v.6   "crucify him, crucify him"
v.6   "Take him yourselves and crucify him..."
v.10 "I have authority to release you and authority to crucify you?"
v.15 "They cried out, "Away with him, away with him, crucify him!"
v.15 "Pilate said to them, "Shall I crucify your King?"
v.16 "So he delivered him over to them to be crucified."
v.18 "There they crucified him..."
v.20 "the place where Jesus was crucified was near the city..."
v.23 "When the soldiers had crucified Jesus..."


In addition to these references to crucifixion we are also told about the cross that Jesus was made to carry and to the people who stood by the cross on which he was crucified. It was on this cross that Jesus died and from where he gave up his spirit.

The fact that Jesus did really die upon the cross and not merely pass into a coma is underlined by a couple of incidents later in the day. It was a special time and the next day was a special Sabbath. The Jewish leaders did not want any men left dying on their crosses and so spoil their special day so they went to Pilate with a particular request. They wanted him to have the legs of the men being crucified to be broken. This might sound simply cruel but it was designed to hasten death. Probably the most common way a person actually died through being crucified was by suffocation. A crucified man with the weight of his body pulling downwards has difficulty breathing –  in order to continue breathing a man would have to lift his body upwards and the only way he could do this was by pressing on his feet which would of course cause him great pain. If he were unable to raise his body in this way, and with broken legs this would be impossible, death would intervene more quickly.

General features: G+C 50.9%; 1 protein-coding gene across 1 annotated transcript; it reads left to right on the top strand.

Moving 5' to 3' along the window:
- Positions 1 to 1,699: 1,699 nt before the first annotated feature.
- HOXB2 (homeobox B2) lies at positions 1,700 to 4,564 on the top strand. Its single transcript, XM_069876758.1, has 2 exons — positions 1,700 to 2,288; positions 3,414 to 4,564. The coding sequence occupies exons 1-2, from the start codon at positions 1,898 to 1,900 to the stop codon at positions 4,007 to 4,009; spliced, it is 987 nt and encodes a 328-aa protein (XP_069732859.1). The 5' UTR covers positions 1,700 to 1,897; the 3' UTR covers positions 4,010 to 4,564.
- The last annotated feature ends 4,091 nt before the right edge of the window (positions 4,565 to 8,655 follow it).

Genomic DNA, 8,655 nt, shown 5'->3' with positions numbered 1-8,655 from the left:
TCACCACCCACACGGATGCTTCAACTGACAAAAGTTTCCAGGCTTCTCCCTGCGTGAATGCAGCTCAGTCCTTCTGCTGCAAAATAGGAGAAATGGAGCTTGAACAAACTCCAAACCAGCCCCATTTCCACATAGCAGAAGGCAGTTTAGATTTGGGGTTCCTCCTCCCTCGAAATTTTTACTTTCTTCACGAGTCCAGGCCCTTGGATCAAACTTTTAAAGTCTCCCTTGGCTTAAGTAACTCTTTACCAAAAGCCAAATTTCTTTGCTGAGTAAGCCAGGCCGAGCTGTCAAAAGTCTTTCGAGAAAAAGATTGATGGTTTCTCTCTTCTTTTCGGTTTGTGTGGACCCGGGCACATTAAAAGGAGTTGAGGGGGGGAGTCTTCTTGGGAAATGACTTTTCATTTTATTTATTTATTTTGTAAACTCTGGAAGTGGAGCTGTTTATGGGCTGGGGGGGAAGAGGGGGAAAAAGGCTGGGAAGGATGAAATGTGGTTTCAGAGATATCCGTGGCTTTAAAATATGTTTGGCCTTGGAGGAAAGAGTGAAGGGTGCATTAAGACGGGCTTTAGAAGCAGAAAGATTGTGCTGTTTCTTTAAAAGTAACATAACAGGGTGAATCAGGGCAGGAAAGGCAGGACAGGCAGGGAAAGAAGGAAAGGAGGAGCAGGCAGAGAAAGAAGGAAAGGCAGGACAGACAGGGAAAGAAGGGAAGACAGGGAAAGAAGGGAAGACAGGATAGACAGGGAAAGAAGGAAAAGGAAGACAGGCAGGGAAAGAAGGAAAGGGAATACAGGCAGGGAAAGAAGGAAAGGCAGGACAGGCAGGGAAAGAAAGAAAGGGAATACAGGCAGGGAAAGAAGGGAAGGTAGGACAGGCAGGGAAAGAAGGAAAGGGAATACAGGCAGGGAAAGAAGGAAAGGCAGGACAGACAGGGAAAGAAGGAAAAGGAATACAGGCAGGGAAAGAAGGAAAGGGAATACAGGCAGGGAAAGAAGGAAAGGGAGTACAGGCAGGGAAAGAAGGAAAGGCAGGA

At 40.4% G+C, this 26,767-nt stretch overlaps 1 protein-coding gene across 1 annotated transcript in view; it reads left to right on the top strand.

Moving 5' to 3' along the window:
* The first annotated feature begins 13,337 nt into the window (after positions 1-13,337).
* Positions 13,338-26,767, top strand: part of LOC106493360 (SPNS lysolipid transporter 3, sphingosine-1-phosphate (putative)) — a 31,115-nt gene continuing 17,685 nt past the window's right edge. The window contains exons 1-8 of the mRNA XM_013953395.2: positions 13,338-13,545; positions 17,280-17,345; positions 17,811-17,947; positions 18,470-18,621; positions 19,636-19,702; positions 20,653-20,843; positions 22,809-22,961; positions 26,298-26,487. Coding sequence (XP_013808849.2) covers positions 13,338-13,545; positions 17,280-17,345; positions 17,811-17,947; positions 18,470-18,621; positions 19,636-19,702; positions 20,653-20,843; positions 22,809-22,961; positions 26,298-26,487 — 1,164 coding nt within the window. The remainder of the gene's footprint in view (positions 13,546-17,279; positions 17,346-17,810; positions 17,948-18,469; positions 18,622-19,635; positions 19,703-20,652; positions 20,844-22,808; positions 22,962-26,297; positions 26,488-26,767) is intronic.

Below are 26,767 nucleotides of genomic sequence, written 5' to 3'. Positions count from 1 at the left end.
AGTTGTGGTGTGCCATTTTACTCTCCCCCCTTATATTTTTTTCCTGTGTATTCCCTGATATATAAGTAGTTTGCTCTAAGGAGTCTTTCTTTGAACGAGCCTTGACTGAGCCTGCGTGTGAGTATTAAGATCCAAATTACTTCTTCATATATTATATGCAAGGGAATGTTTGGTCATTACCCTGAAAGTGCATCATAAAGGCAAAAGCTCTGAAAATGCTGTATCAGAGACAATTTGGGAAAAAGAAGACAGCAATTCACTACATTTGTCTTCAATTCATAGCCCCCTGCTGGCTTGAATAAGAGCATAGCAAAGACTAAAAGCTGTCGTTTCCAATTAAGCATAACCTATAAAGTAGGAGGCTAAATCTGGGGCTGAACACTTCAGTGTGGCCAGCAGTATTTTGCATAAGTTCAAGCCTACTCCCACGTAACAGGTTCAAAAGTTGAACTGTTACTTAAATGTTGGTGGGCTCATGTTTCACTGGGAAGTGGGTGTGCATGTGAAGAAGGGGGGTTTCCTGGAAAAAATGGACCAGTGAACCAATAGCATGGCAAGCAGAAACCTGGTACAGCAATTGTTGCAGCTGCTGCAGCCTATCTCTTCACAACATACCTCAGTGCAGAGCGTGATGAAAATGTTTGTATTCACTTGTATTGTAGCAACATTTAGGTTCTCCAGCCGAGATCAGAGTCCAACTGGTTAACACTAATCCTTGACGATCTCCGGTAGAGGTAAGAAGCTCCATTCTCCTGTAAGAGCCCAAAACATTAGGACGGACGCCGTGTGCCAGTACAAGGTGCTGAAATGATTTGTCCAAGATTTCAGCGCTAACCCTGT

Now here is the point: while the soldiers broke the legs of the two criminals crucified at the same time as Jesus they didn’t need to do anything to Jesus as they saw he was already dead!

Did they make a mistake perhaps?

No, they didn’t and for a variety of reasons. One, they were used to death – much more than most of us are – they knew it when they saw it. Two, they had more than a passing interest in not getting things like this wrong – if they allowed a condemned man to escape death they knew that they would have to take his place. So, to be on the safe side they, three, plunged a spear into Jesus’ side. From that wound blood and water flowed out – a sign that death had already taken place.